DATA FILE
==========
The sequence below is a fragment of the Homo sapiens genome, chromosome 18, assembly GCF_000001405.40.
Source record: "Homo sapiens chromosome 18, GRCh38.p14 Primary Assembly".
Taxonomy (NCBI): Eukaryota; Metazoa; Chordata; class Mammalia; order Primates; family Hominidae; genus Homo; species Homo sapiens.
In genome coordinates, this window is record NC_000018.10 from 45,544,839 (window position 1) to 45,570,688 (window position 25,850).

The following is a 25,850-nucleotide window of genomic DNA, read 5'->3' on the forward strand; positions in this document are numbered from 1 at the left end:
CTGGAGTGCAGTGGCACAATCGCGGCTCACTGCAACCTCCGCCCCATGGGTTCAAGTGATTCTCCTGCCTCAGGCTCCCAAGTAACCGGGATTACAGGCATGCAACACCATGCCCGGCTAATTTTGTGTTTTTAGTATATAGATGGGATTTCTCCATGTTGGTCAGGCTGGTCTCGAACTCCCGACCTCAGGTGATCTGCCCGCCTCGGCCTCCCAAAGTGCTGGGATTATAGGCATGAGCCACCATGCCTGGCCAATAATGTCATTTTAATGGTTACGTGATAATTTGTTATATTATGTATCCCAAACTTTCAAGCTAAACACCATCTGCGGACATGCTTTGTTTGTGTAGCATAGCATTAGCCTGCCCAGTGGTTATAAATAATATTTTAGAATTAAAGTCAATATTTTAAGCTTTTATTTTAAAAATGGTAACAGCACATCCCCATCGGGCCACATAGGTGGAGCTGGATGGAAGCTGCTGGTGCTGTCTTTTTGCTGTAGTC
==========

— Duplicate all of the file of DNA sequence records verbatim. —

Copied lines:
The sequence below is a fragment of the Homo sapiens genome, chromosome 18, assembly GCF_000001405.40.
Source record: "Homo sapiens chromosome 18, GRCh38.p14 Primary Assembly".
Taxonomy (NCBI): Eukaryota; Metazoa; Chordata; class Mammalia; order Primates; family Hominidae; genus Homo; species Homo sapiens.
In genome coordinates, this window is record NC_000018.10 from 45,544,839 (window position 1) to 45,570,688 (window position 25,850).

The following is a 25,850-nucleotide window of genomic DNA, read 5'->3' on the forward strand; positions in this document are numbered from 1 at the left end:
CTGGAGTGCAGTGGCACAATCGCGGCTCACTGCAACCTCCGCCCCATGGGTTCAAGTGATTCTCCTGCCTCAGGCTCCCAAGTAACCGGGATTACAGGCATGCAACACCATGCCCGGCTAATTTTGTGTTTTTAGTATATAGATGGGATTTCTCCATGTTGGTCAGGCTGGTCTCGAACTCCCGACCTCAGGTGATCTGCCCGCCTCGGCCTCCCAAAGTGCTGGGATTATAGGCATGAGCCACCATGCCTGGCCAATAATGTCATTTTAATGGTTACGTGATAATTTGTTATATTATGTATCCCAAACTTTCAAGCTAAACACCATCTGCGGACATGCTTTGTTTGTGTAGCATAGCATTAGCCTGCCCAGTGGTTATAAATAATATTTTAGAATTAAAGTCAATATTTTAAGCTTTTATTTTAAAAATGGTAACAGCACATCCCCATCGGGCCACATAGGTGGAGCTGGATGGAAGCTGCTGGTGCTGTCTTTTTGCTGTAGTC